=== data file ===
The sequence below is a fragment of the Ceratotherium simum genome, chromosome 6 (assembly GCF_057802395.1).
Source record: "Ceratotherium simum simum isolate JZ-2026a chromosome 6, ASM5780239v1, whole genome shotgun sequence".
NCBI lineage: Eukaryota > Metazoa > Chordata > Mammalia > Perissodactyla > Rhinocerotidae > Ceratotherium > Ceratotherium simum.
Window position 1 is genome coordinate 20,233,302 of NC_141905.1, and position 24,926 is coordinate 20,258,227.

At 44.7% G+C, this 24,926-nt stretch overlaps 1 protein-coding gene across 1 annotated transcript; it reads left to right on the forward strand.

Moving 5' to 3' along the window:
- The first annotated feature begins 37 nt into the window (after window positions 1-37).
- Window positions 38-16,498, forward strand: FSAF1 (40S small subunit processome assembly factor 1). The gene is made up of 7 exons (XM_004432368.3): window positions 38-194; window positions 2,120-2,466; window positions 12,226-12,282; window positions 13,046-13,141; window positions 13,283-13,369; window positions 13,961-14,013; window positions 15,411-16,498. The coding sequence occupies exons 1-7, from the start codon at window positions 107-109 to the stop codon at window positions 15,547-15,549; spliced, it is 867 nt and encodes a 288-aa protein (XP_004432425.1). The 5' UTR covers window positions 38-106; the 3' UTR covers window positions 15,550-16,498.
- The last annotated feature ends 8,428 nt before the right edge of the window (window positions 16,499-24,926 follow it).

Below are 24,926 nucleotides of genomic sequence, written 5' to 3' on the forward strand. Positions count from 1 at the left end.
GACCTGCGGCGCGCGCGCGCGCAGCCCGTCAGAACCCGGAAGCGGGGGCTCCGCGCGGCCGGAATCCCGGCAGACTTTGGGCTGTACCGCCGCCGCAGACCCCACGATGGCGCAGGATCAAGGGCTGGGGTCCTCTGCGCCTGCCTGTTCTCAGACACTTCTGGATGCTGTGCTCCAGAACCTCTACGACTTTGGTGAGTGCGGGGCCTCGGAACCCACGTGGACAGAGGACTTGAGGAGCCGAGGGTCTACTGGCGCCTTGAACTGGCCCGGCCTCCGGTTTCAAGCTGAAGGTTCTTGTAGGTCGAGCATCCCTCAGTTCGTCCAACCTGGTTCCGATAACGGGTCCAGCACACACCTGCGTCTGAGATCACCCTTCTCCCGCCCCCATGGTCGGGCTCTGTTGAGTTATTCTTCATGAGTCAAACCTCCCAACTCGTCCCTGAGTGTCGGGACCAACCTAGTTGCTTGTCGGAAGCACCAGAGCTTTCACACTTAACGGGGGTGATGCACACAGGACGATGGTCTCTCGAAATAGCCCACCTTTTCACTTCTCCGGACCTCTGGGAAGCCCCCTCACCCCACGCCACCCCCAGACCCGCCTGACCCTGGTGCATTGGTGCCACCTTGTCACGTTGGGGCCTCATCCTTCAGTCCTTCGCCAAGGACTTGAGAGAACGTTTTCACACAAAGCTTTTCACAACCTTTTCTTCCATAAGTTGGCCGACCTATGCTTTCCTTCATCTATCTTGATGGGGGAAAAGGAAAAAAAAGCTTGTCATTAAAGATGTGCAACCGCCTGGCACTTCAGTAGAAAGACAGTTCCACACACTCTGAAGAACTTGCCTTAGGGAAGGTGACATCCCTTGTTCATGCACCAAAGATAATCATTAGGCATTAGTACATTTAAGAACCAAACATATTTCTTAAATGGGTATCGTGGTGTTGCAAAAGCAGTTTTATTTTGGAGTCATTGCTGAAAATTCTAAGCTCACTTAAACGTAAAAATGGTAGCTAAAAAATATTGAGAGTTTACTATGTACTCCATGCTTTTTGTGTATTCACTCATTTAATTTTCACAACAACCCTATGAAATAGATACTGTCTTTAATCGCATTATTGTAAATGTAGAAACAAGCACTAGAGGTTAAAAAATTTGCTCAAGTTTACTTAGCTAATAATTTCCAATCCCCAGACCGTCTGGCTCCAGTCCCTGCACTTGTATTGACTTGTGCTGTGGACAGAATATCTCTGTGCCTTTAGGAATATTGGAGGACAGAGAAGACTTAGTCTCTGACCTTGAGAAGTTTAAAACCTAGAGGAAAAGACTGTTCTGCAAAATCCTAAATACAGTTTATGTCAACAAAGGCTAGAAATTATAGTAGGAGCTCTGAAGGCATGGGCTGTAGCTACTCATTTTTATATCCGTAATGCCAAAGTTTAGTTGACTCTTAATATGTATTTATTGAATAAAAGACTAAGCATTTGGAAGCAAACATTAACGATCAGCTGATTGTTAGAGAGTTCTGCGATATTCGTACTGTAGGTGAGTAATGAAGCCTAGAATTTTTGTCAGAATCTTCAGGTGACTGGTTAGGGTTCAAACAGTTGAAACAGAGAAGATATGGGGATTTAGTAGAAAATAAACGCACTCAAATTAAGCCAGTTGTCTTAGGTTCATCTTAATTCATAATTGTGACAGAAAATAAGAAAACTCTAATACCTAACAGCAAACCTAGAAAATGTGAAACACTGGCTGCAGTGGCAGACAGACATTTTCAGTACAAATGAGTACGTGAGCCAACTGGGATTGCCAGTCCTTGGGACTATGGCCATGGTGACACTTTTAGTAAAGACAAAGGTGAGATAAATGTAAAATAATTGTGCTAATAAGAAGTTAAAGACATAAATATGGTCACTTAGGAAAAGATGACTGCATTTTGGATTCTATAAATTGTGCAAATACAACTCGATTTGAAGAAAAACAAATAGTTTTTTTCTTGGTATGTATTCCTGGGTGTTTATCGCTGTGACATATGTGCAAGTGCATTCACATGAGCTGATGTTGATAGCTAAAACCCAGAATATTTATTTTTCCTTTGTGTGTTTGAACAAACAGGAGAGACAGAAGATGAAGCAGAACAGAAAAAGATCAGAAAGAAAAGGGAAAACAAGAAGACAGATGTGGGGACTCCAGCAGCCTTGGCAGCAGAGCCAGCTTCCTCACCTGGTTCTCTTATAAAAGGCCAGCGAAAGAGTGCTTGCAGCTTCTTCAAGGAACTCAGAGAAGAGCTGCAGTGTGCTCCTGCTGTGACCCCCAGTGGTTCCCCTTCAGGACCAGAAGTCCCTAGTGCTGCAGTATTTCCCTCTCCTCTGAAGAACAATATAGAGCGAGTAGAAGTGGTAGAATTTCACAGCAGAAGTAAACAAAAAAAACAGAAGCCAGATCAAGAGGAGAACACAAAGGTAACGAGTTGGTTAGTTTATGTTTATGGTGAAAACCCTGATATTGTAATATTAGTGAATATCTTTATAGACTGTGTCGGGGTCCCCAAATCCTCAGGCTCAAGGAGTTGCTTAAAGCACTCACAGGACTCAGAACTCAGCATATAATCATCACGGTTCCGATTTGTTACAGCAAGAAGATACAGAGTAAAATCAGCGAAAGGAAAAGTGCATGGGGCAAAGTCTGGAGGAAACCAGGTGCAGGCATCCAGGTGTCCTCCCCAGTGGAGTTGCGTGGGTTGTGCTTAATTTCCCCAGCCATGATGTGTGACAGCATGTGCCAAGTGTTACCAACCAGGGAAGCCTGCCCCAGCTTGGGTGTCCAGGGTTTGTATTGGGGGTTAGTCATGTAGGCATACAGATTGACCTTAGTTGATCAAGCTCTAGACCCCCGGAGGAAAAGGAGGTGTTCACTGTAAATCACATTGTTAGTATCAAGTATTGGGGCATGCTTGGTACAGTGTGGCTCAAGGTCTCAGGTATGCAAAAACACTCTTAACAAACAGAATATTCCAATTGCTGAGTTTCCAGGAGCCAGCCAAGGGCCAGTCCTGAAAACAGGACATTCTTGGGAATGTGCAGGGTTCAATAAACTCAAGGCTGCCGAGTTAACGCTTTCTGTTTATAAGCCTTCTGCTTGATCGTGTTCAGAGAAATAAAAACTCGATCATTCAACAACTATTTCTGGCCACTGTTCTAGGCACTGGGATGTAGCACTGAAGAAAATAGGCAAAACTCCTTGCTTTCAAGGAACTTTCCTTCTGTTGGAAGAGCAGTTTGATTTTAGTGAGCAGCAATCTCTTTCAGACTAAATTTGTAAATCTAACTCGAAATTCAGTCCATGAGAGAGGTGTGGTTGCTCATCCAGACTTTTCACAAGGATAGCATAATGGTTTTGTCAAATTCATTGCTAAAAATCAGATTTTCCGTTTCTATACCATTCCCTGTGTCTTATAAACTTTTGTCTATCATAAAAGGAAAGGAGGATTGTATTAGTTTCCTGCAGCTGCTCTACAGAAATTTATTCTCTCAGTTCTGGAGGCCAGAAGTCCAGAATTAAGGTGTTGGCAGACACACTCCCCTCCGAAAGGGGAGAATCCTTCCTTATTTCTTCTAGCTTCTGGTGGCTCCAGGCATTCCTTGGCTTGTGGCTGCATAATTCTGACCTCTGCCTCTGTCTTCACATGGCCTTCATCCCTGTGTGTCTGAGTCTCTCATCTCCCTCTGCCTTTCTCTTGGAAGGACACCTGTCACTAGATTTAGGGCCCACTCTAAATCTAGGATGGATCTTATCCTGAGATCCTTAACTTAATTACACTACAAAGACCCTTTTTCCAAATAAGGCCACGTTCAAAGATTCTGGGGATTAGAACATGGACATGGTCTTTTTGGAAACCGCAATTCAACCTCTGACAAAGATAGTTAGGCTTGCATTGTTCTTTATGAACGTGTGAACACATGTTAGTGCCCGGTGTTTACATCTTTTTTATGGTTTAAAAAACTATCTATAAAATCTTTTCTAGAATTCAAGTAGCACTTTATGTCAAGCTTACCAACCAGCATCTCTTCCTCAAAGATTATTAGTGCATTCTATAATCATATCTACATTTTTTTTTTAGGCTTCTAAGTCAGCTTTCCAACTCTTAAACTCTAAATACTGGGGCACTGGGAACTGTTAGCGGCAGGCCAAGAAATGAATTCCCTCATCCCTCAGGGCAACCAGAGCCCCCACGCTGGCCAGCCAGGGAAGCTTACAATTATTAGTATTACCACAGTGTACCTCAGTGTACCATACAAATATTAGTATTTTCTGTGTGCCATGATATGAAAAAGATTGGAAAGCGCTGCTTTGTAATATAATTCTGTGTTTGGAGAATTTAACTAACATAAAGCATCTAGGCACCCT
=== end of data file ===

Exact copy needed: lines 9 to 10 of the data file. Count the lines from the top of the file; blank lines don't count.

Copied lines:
- The last annotated feature ends 8,428 nt before the right edge of the window (window positions 16,499-24,926 follow it).

Below are 24,926 nucleotides of genomic sequence, written 5' to 3' on the forward strand. Positions count from 1 at the left end.